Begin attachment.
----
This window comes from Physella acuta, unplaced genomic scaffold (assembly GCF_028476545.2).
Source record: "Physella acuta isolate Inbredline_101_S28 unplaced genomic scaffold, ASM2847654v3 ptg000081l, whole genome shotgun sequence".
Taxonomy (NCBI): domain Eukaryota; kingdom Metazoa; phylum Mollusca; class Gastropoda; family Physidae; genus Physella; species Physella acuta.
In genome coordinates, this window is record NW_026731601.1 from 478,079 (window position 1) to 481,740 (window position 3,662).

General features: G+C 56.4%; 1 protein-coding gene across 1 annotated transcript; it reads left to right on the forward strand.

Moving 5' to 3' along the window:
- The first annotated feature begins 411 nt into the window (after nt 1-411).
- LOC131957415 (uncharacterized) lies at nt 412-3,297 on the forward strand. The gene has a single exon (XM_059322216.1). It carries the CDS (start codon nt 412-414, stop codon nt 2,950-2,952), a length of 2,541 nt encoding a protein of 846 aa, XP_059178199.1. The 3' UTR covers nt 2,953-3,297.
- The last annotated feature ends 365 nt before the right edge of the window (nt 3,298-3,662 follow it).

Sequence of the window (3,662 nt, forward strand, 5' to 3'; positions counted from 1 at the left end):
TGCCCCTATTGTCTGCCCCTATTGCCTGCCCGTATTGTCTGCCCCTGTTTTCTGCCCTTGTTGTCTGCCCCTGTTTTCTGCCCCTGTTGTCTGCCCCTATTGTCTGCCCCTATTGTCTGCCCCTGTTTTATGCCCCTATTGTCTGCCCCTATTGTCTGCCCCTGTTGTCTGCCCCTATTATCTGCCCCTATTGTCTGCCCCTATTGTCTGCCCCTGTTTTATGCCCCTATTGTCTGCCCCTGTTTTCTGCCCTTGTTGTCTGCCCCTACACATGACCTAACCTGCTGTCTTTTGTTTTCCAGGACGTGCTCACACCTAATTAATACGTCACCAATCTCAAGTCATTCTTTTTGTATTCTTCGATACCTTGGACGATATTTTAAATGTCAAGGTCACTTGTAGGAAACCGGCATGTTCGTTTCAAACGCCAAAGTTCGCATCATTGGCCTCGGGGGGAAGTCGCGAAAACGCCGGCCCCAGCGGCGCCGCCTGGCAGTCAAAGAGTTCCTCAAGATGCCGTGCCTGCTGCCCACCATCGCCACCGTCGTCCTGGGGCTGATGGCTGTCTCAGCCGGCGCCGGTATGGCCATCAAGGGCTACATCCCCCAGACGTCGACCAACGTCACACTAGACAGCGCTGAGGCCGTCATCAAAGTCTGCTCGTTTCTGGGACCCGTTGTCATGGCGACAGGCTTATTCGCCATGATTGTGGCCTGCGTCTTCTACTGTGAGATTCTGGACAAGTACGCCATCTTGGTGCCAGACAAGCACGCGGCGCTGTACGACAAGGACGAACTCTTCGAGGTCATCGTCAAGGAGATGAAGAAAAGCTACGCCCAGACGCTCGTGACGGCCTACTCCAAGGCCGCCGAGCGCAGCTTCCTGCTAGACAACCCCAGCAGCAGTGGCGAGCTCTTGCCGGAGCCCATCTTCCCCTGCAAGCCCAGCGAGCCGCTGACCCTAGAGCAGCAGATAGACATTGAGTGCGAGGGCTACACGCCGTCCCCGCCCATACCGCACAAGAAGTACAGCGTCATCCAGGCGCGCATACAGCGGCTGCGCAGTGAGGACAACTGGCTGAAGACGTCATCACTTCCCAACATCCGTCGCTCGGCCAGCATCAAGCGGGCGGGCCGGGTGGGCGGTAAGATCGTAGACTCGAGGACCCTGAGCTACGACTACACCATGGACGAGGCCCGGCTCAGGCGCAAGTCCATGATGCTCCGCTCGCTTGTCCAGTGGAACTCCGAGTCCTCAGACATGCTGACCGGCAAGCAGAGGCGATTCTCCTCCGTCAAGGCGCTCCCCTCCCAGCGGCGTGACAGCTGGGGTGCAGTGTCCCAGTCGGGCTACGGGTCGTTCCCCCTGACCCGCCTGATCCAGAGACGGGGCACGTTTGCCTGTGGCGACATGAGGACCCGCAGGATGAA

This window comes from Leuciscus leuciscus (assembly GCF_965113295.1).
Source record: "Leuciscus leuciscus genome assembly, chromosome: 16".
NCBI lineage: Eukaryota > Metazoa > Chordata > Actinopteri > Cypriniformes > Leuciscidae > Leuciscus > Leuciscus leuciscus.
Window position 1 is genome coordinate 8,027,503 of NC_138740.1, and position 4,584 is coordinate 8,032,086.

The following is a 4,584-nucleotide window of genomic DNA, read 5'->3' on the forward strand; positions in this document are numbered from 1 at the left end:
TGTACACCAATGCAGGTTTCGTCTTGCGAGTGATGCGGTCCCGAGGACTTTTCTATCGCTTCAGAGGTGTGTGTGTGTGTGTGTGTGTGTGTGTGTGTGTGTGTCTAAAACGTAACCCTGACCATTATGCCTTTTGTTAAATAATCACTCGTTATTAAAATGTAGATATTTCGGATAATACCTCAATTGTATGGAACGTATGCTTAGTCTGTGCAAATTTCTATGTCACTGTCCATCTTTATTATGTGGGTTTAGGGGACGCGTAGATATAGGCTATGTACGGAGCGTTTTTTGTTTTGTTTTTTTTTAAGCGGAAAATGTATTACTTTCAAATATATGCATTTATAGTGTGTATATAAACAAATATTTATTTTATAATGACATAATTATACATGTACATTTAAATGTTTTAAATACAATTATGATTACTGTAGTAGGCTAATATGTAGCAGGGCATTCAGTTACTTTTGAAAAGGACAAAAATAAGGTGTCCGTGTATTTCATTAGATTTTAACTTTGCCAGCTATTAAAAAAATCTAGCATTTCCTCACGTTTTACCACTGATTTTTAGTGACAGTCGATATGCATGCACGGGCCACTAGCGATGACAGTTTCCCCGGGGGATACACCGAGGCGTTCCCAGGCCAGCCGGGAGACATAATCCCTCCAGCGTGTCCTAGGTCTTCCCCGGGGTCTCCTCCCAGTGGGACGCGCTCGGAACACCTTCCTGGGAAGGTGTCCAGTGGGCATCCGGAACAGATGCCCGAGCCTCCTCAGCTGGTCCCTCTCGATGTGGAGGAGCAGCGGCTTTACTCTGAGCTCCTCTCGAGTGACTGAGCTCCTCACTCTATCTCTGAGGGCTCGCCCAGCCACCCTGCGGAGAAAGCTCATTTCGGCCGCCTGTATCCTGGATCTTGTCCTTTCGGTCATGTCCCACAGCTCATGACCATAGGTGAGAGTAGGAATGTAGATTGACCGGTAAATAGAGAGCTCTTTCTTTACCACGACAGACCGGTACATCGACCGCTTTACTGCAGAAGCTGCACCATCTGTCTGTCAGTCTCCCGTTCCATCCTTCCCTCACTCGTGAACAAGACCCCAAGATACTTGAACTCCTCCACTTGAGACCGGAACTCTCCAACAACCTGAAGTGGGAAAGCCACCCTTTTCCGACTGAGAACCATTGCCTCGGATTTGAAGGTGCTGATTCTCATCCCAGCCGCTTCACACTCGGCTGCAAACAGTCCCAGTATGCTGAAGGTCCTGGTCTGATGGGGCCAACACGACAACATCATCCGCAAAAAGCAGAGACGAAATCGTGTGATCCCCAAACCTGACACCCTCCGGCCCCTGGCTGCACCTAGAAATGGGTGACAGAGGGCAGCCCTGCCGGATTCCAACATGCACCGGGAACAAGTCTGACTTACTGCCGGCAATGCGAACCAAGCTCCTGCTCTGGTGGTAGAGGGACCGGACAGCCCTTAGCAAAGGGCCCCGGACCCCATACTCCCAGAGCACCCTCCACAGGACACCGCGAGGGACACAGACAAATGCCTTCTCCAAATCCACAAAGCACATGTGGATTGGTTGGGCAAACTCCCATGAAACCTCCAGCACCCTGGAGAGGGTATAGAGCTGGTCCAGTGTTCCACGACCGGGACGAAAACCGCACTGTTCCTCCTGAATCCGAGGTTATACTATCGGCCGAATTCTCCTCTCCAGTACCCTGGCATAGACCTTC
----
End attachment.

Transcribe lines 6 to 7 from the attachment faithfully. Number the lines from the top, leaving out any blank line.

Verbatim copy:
Moving 5' to 3' along the window:
- The first annotated feature begins 411 nt into the window (after nt 1-411).